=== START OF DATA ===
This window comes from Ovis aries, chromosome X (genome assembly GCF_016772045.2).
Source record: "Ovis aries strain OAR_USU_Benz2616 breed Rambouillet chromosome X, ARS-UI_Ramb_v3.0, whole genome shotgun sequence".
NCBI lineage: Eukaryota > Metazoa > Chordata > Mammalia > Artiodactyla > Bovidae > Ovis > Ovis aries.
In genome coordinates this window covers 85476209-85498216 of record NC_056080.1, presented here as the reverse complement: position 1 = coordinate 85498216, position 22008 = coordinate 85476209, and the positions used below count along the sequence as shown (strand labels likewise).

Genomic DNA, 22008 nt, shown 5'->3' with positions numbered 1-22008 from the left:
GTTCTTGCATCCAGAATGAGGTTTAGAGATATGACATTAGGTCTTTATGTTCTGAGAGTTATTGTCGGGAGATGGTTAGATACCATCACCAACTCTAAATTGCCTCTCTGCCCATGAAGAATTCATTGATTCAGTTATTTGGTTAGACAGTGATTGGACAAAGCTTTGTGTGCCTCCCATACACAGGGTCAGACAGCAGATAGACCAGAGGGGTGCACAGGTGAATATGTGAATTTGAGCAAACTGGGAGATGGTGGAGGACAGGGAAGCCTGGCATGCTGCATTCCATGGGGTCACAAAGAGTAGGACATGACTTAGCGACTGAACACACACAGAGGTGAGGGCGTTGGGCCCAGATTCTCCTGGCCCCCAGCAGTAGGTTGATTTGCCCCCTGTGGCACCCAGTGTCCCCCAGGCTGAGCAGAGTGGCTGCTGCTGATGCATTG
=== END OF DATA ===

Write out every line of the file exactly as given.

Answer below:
This window comes from Ovis aries, chromosome X (genome assembly GCF_016772045.2).
Source record: "Ovis aries strain OAR_USU_Benz2616 breed Rambouillet chromosome X, ARS-UI_Ramb_v3.0, whole genome shotgun sequence".
NCBI lineage: Eukaryota > Metazoa > Chordata > Mammalia > Artiodactyla > Bovidae > Ovis > Ovis aries.
In genome coordinates this window covers 85476209-85498216 of record NC_056080.1, presented here as the reverse complement: position 1 = coordinate 85498216, position 22008 = coordinate 85476209, and the positions used below count along the sequence as shown (strand labels likewise).

Genomic DNA, 22008 nt, shown 5'->3' with positions numbered 1-22008 from the left:
GTTCTTGCATCCAGAATGAGGTTTAGAGATATGACATTAGGTCTTTATGTTCTGAGAGTTATTGTCGGGAGATGGTTAGATACCATCACCAACTCTAAATTGCCTCTCTGCCCATGAAGAATTCATTGATTCAGTTATTTGGTTAGACAGTGATTGGACAAAGCTTTGTGTGCCTCCCATACACAGGGTCAGACAGCAGATAGACCAGAGGGGTGCACAGGTGAATATGTGAATTTGAGCAAACTGGGAGATGGTGGAGGACAGGGAAGCCTGGCATGCTGCATTCCATGGGGTCACAAAGAGTAGGACATGACTTAGCGACTGAACACACACAGAGGTGAGGGCGTTGGGCCCAGATTCTCCTGGCCCCCAGCAGTAGGTTGATTTGCCCCCTGTGGCACCCAGTGTCCCCCAGGCTGAGCAGAGTGGCTGCTGCTGATGCATTG